Which laws govern discrimination on grounds of a person’s sex in the workplace?
The law relating to discrimination in the workplace on the grounds of a person’s sex is contained in the Sex Discrimination Act 1975 and the Equal Pay Act 1970
On 8 April 2010 the Equalities Act 2010 was passed. So as to enable people and organisations affected by the Equalities Act 2010 time to prepare for the new law, only a few provisions of the Act, however, came into force that day. It is currently anticipated that most of the main provisions of the Act will come into force in October 2010, although since there has been a change of government since the Act was passed this is currently not clear.
When the Equalities Act 2010 does come into force the Sex Discrimination Act 1975 and the Equal Pay Act 1970 will be repealed in their entirety.
What acts are prohibited by the Sex Discrimination Act 1975?
Discrimination by employers
The Sex Discrimination Act 1975 makes it unlawful to discriminate, whether directly or indirectly, against an individual as an applicant for employment or as an employee on grounds of their sex. The Act covers discrimination against women, men, persons who have undergone gender reassignment and married persons of either sex. No account is, however, to be taken of the special treatment afforded to women in connection with pregnancy or childbirth.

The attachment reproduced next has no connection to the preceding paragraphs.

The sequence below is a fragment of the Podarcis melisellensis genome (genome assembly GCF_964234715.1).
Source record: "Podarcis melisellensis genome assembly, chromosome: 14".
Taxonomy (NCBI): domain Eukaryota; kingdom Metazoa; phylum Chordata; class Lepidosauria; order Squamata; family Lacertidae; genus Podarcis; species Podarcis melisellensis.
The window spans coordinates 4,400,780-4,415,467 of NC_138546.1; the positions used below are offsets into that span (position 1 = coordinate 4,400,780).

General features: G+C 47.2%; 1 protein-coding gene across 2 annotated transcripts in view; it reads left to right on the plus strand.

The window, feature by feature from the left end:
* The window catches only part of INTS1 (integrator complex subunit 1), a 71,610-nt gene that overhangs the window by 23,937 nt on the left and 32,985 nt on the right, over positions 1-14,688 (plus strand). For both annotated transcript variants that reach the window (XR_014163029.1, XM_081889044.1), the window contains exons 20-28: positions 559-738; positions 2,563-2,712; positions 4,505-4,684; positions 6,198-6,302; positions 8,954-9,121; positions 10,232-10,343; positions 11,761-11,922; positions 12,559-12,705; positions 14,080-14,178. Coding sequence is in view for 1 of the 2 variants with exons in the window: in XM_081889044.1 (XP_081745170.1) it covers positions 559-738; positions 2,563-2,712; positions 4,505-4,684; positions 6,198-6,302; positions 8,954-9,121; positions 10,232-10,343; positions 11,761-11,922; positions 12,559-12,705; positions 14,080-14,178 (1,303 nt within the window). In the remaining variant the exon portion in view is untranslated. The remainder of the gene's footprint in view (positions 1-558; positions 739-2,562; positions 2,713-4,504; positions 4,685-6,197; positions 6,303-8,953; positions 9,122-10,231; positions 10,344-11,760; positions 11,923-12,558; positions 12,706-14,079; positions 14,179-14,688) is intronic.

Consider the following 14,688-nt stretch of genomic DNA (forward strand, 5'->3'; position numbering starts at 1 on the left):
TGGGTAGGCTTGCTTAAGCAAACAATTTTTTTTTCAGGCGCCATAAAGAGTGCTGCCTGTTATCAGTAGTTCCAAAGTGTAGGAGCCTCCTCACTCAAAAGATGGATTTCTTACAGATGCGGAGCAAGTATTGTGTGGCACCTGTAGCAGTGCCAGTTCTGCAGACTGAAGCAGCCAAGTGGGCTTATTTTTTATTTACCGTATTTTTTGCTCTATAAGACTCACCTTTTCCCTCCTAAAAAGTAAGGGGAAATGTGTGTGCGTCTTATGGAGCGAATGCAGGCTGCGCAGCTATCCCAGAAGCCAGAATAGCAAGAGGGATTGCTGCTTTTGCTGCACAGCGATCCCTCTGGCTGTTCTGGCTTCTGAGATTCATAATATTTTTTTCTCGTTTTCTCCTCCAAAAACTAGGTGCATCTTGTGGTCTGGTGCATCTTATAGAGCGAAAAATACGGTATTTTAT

Discrimination by principals against women
The Sex Discrimination Act 1975 makes it unlawful for a principal to discriminate in a manner specified by the Act against a woman who is employed not by the principal himself but by another person, who supplies the individual under a contract made with the principal.
Discrimination against women receiving training
The Sex Discrimination Act 1975 makes it unlawful, in the case of a woman seeking or undergoing training which would help her gain employment, for any person who provides, or makes arrangements for the provision of or facilities for such training to discriminate against her in a manner specified by the Act.
Discrimination by employment agencies against women
Under the Sex Discrimination Act 1975 it is unlawful for an employment agency to discriminate against a woman in a manner specified by the Act.
It is also unlawful, under the Sex Discrimination Act 1975, for a person to induce, or attempt to induce, a person to do one of the above acts by providing or offering to provide him with any benefit or subjecting or threatening to subject him to any detriment.
For more information on:
- Are all discriminatory acts prohibited?
- Genuine occupational requirements
- Occupational pension schemes
- Monies paid under a contract of employment
- Certain benefits, facilities and services provided by an employer
- Gender reassignment
- How does the Equal Pay Act 1970 protect women in the workplace?